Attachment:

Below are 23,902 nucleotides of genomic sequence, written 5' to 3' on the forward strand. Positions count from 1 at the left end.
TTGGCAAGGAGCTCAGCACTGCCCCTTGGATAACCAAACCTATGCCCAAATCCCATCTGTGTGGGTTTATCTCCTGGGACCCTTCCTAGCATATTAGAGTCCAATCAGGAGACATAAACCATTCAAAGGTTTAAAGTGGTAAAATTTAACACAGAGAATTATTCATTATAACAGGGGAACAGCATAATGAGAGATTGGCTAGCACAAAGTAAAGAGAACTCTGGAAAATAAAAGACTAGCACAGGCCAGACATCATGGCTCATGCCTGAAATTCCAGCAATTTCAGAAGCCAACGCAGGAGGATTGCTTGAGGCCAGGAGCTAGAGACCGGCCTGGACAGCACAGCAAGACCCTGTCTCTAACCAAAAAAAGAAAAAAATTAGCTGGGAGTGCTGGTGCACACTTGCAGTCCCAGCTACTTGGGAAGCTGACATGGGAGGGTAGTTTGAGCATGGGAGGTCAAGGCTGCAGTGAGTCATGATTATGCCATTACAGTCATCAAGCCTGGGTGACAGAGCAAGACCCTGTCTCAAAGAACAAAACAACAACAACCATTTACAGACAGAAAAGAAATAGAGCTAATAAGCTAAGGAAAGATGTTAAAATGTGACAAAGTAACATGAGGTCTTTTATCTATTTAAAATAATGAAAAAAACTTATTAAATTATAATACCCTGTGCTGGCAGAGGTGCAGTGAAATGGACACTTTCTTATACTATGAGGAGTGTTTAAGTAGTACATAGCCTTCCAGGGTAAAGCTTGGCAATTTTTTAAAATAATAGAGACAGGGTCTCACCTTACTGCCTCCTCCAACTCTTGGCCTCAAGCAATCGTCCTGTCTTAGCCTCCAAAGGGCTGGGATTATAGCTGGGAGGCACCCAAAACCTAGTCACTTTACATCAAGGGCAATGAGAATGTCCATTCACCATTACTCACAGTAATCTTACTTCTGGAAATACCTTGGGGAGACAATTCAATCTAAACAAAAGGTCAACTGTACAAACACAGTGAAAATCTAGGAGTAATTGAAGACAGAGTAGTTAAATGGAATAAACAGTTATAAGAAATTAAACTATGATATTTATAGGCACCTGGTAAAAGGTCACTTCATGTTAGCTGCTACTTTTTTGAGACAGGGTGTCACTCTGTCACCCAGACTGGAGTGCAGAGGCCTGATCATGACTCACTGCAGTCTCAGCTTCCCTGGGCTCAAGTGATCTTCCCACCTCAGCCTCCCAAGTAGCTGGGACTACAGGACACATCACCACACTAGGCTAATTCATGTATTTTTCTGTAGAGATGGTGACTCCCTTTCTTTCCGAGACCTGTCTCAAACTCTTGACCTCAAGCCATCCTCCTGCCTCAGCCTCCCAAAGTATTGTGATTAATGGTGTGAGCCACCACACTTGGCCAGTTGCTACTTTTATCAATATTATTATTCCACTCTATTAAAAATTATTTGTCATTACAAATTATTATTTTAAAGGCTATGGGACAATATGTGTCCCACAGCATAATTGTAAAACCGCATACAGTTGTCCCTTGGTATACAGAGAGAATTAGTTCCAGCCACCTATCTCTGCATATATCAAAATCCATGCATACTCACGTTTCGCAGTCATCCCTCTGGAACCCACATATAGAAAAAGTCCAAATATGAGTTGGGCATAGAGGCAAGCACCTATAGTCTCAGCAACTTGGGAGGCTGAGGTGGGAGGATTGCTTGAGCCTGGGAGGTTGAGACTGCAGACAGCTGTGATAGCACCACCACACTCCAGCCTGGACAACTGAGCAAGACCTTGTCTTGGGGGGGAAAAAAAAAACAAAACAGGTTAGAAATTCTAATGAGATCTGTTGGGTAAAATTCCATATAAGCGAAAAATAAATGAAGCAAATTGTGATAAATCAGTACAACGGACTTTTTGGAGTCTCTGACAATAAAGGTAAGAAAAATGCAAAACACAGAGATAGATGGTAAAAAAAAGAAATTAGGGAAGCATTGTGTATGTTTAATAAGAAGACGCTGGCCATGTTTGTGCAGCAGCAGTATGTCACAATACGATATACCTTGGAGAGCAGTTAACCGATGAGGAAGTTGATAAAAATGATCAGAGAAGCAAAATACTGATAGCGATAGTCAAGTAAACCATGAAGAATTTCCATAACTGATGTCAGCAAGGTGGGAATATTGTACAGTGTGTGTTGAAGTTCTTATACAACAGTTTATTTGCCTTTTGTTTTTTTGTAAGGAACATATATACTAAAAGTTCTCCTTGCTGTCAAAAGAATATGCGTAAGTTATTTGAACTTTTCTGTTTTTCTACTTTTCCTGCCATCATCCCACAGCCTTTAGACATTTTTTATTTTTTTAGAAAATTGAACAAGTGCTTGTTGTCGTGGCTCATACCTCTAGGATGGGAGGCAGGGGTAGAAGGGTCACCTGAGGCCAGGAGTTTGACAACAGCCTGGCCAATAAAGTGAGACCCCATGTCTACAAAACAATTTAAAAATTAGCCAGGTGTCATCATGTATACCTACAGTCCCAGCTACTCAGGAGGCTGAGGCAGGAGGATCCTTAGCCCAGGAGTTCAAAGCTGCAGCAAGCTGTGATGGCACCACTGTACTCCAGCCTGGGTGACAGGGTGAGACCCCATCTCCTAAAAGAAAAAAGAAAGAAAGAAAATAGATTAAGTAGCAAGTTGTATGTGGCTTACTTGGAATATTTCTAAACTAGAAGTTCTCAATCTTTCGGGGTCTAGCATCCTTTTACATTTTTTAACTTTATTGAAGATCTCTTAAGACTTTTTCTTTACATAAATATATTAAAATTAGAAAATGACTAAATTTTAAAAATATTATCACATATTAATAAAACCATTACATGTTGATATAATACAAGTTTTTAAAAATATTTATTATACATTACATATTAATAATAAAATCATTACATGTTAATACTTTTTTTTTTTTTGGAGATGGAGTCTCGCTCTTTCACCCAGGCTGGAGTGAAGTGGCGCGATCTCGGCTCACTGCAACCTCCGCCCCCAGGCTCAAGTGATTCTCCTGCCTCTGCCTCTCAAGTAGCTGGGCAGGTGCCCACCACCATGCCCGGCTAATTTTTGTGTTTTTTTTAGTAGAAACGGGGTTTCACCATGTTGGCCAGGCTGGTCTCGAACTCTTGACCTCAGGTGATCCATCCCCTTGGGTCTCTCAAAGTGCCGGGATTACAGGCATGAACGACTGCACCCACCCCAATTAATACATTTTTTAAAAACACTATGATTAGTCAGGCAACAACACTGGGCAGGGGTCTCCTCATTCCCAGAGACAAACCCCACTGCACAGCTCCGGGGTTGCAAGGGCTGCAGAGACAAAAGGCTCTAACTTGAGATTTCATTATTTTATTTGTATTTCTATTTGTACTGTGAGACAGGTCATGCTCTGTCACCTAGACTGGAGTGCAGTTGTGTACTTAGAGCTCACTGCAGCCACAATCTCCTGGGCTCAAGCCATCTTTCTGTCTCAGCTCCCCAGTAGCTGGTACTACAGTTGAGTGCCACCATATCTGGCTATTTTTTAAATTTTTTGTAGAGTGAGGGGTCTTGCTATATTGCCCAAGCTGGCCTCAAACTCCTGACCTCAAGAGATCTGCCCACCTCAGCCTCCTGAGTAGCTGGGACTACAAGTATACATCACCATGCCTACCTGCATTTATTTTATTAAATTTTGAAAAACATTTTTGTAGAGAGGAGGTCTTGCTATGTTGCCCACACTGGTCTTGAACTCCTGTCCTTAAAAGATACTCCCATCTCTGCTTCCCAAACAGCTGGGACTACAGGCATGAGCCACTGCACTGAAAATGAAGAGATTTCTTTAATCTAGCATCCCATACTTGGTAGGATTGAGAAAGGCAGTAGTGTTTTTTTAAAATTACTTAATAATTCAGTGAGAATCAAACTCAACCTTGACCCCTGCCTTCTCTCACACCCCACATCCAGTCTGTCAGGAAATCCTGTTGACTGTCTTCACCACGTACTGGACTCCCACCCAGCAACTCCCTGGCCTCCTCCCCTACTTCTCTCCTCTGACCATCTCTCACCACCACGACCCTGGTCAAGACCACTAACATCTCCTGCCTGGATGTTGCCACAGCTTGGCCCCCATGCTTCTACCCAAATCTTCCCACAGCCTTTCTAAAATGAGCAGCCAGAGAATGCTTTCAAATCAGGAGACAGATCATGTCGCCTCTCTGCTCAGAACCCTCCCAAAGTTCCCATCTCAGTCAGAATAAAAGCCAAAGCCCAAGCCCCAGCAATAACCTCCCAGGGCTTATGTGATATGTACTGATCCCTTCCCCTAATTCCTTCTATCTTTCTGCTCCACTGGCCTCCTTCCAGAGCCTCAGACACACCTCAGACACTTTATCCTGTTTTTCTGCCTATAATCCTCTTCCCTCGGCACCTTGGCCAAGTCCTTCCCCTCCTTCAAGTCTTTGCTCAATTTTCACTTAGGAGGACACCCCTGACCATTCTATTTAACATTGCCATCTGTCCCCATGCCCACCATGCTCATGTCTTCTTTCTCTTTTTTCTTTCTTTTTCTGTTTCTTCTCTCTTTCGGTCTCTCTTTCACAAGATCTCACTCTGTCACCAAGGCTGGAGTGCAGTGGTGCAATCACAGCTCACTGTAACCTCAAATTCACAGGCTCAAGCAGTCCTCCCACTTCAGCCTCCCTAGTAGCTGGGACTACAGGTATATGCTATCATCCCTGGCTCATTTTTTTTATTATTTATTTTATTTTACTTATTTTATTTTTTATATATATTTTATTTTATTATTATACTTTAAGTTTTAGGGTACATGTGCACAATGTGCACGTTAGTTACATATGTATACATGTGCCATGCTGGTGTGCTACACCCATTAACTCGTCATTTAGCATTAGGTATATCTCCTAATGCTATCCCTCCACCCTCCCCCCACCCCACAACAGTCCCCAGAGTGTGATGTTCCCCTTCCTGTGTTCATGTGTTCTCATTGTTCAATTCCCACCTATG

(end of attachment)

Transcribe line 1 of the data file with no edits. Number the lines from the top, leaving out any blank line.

Below are 23,902 nucleotides of genomic sequence, written 5' to 3' on the forward strand. Positions count from 1 at the left end.